OTTAWA – Assembly of First Nations (AFN) National Chief Perry Bellegarde says economic certainty can only be achieved when First Nations rights, title and jurisdiction are respected and upheld, including the standard of free, prior and informed consent. The National Chief made the comments following the decision by the British Columbia Court of Appeal in the B.C. government’s reference question on regulatory powers over crude oil.
“First Nations rights over any decisions that affect our lives or traditional territories, including the duty to consult and free, prior and informed consent, must be respected by all governments,” said AFN National Chief Bellegarde. “Respect for these rights is not a barrier to economic certainty. Ignoring these rights leads to uncertainty, conflict and costly litigation. It’s unfortunate that this decision ignores First Nations rights and fails to recognize that First Nations are an order of the government within Canada’s Constitutional framework. The federal and provincial levels of government must ensure that First Nation customary laws and processes are respected at all times. It is becoming increasingly clear that this is the only way forward.”
The AFN intervened in this reference case – Proposed Amendments to the Environmental Act – insisting the court ensure the United Nations Declaration on the Rights of Indigenous Peoples and free, prior and informed consent be upheld, along with customary laws and practices. AFN also called on the court to consider the perspectives of First Nations, their relationship to the lands and natural environment, and the way these relationships are uniquely and inextricably connected to First Nations health, well-being and cultural, social and economic vitality.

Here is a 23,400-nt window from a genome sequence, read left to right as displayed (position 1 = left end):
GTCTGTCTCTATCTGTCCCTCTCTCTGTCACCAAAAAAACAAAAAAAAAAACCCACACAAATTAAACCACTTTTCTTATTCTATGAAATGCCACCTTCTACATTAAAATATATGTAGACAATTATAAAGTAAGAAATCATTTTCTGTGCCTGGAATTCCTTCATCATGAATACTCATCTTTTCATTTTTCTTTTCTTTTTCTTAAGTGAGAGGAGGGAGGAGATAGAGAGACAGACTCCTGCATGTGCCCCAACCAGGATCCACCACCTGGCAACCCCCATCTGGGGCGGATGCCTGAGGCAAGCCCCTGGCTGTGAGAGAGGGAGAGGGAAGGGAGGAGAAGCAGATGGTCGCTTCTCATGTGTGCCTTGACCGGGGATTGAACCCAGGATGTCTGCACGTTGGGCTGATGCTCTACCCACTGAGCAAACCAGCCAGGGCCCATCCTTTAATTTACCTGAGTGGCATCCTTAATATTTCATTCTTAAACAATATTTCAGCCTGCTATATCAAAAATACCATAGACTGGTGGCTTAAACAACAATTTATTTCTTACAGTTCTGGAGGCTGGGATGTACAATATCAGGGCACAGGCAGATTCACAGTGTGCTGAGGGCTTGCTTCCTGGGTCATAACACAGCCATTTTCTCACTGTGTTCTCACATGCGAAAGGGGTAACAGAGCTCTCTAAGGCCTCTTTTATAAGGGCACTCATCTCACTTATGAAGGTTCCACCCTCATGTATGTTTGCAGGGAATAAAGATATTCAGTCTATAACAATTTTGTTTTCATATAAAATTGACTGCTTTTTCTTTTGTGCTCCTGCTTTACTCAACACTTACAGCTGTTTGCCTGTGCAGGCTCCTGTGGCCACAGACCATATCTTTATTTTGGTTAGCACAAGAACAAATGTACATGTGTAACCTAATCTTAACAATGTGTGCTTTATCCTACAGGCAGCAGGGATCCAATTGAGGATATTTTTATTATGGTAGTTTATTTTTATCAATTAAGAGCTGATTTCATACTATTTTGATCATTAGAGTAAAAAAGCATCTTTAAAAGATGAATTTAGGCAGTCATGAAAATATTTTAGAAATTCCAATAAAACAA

AFN Yukon Regional Chief Kluane Adamek, co-chair of the AFN Advisory Committee on Climate Action and the Environment, said: “This court decision does not speak to the very obvious fact that a true partnership with First Nations is required for any decisions that impact our territories. Building an honest trusting relationship with First Nations is key to building a future that protects and sustains the environment regardless of jurisdiction. We can work on the environment and still invest in education, in healthcare and still find new ways to build a modern innovative economy that thrives. But the relationship with First Nations must be genuine, respectful, open and we must be involved right from the very start.”
The decision on the proposed amendments to the Environmental Management Act dealt with the jurisdiction and authority of the Government of B.C. to regulate and restrict companies that transport diluted bitumen through B.C. The unanimous ruling found that the draft legislation was not within BC’s jurisdiction to enact.